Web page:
North American stock markets extended their sell-off Friday, despite encouraging employment numbers in both Canada and the United States.
Fears of a widening sovereign debt crisis in Europe overshadowed the positive economic news where job growth came in far above expectations.
Finance Minister Jim Flaherty said he has discussed with several Canadian bank CEOs their exposure to the European debt crisis and told journalists he understands it to be "small and contained."
'We're monitoring this carefully.'— Finance Minister Jim Flaherty
He said he has been in close contact with other G7 finance ministers to discuss the risk of possible contagion from Greece.
"We're very much engaged on this through the G7 and through the G20 and we're monitoring this carefully," Flaherty said.
In Toronto, the S&P/TSX composite index finished down 150 points or 1.3 per cent, to 11,692.43.
In New York, the Dow Jones industrial average ended down 139.89 at 10,380.43. The broader S&P 500 fell 17.27 points to 1,110.88 and the Nasdaq was off 54 to 2,265.64.
Canada added 108,700 jobs in April, and U.S. employment grew at its fastest pace in four years, with 290,000 jobs created last month.
The Canadian jobs data encouraged a dollar rebound from three days of losses, as traders bet that the employment news would lead the Bank of Canada to increase interest rates in June, earlier than expected.
The Canadian dollar's official close Friday was 95.80 cents US, up 0.77 of a cent.
Investors were still rattled by Thursday's sell-off on Wall Street — at one stage, the Dow Jones industrial average was in freefall, trading 1,000 points lower.
Meltdown causes havoc in trading pits
For a sense of how traders responded to that meltdown, listen here to audio posted anonymously on the internet.
Oil for June delivery closed down $2 to $75.11 US a barrel. Gold for June delivery soared, finishing up $13.10 US — to $1,210 US an ounce.
World stock markets declined Friday over continued fears about European debt after Thursday's wild swings in North American markets.
In Britain, where investors were grappling with uncertain general election results, the FTSE 100 index closed down 137.97 points, or 2.62 per cent, at 5,123.02 following a slide in the pound.
Thursday's wild ride
There's no definitive answer as to what prompted the wild swings in North American markets, but reports suggested that Thursday's sudden drop was caused by a trader who mistyped an order to sell a large block of stock. The drop in that stock's price was enough to trigger "sell" orders across the market.
The U.S. Securities and Exchange Commission along with the U.S. Treasury and the Federal Reserve are looking into exactly what happened Thursday afternoon between 2:40 and 3:09 p.m. ET — the period when the Dow Jones industrial average tumbled almost 1,000 points and then quickly recovered roughly two-thirds of the loss before the markets closed.
The Toronto Stock Exchange tumbled by more than 400 points before recovering, closing down 32.7 points at 11,842.43 on Thursday.
The Investment Industry Regulatory Organization of Canada, which oversees trading on Canadian stock markets, announced Friday afternoon it had re-priced or cancelled certain trades made between 2:40 and 3:10 p.m. ET on Thursday:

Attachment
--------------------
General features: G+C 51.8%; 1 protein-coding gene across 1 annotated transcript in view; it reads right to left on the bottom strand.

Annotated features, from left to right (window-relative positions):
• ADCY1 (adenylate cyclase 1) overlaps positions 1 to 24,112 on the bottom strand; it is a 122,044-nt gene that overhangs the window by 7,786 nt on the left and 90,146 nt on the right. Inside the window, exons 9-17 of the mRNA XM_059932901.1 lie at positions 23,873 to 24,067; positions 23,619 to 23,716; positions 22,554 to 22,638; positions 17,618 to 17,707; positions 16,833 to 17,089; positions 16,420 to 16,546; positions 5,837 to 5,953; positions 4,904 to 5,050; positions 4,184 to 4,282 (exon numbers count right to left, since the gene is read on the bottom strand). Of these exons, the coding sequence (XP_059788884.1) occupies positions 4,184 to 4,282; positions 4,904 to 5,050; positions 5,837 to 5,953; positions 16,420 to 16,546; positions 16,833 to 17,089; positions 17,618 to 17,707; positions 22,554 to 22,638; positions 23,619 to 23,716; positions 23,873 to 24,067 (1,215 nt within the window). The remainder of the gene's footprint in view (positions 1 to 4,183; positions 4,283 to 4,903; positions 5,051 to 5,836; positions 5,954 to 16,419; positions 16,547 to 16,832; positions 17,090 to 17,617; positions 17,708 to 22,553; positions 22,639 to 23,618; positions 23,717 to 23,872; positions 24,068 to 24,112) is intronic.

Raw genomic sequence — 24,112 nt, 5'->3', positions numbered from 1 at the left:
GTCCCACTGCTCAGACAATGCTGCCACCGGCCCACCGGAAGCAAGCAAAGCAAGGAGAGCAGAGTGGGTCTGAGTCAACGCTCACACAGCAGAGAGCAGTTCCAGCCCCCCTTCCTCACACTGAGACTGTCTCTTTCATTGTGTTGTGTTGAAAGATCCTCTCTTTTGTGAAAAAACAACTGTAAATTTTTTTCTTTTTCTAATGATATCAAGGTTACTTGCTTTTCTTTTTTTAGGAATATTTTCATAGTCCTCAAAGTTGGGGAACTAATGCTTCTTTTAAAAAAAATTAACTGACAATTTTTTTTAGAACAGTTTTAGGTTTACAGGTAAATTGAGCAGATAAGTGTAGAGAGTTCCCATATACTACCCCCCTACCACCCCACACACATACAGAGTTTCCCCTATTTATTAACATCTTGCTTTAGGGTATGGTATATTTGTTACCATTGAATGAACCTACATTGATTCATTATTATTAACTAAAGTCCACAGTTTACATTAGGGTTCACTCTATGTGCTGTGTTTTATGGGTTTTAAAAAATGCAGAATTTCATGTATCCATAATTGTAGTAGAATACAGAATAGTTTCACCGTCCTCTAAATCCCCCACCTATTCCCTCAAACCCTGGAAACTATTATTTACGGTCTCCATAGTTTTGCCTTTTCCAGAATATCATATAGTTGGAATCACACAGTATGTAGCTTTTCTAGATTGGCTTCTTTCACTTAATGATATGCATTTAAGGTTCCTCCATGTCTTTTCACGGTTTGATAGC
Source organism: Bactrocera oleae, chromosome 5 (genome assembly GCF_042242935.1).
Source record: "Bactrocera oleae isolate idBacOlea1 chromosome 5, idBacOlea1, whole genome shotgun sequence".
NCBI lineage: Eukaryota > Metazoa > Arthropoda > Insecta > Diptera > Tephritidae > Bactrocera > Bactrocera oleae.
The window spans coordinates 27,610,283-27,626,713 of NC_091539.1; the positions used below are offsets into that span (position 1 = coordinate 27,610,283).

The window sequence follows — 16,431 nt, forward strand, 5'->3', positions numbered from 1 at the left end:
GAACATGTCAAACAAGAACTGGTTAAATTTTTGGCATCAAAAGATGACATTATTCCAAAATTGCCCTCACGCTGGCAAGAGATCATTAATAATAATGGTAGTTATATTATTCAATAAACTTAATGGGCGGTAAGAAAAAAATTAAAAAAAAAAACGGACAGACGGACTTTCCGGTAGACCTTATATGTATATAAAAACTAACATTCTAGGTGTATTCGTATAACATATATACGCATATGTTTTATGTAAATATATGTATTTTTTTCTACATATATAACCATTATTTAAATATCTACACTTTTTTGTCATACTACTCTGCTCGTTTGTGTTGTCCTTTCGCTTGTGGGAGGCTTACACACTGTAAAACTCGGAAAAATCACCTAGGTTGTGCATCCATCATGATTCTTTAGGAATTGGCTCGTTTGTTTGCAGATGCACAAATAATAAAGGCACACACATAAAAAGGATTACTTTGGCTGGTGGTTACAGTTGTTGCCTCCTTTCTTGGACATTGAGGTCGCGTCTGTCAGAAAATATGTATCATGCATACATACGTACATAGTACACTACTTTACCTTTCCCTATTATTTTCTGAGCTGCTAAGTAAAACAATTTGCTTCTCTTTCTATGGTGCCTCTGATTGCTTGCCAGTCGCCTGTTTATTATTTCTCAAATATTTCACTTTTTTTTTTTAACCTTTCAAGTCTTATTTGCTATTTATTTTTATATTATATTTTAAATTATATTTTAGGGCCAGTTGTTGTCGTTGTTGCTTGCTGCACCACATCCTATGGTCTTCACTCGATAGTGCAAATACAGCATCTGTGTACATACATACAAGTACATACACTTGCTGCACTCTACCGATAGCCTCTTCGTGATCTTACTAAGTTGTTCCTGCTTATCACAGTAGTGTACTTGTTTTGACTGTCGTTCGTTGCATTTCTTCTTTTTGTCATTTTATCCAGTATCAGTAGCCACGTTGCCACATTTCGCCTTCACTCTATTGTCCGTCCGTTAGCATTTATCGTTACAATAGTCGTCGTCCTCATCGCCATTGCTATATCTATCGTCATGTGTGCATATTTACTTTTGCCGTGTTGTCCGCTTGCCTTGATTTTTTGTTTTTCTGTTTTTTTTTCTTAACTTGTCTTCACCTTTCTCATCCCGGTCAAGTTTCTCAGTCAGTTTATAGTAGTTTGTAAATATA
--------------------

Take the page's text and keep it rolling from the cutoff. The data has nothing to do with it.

- Five trades in the Claymore Canadian Financial Monthly Income ETF.
- 152 trades in Fortis Inc. were re-priced and two trades were cancelled. Trades below $21.60 were re-priced to $21.60.
- 16 trades in IShares S&P/TSX Capped REIT Index Fund were re-priced, and five trades were cancelled. Trades below $9.50 were re-priced to $9.50.
- 50 trades in Inter Pipeline Fund were re-priced and trades below $9 were re-priced to $9.00
British Conservative Leader David Cameron was poised to become the new British prime minister. But he would need to govern without a majority after an election marked by fears about how the next government will deal with the country's large deficit.
Germany's DAX finished down 193.17 points, or 3.27 per cent, at 5,715.09, while the CAC-40 in France ended down 122.02 points, or 3.36 per cent, at 3,514.01.
Asian markets closed sharply lower. Tokyo's Nikkei lost 331.10 points, or 3.10 per cent, to 10,364.59, while Hong Kong's Hang Seng tumbled 213.12 points, or 1.06 per cent, to 199,920.29.
Investors around the world are uneasy about the prospect of trouble spreading in the euro zone from Greece's crisis.
Many economists say Greece may be insolvent in the end despite an International Monetary Fund-European Union bailout, and there are fears that other countries will face bond market skepticism — and higher borrowing costs that will worsen their finances in a vicious spiral.
"Countries that are in that situation, be it Portugal, be it Spain, be it Italy, are not going to cut their deficits until push comes to shove, and that's part of the problem — that it's taking too long for these countries to really cut their deficits and [government debt] risk is going to be the theme of 2010, Ric Palombi, portfolio manager of fixed income at Calgary-based McLean and Partners told CBC News.
"Sovereign risk is going to continue to dog the market for the rest of the year," he said.
Meanwhile, the German parliament on Friday approved Berlin's share of the rescue package for Greece. The lower house of parliament approved, granting as much as $28.6 billion US in credit over three years.
The euro rose 1.1 per cent to $1.2755 US late Friday afternoon in New York from $1.2611 late Thursday.
An earlier version of this story said the TSX was down 0.9 per cent at mid-morning. In fact, it was down 1.9 per cent.Oct 16, 2013 12:41 AM ET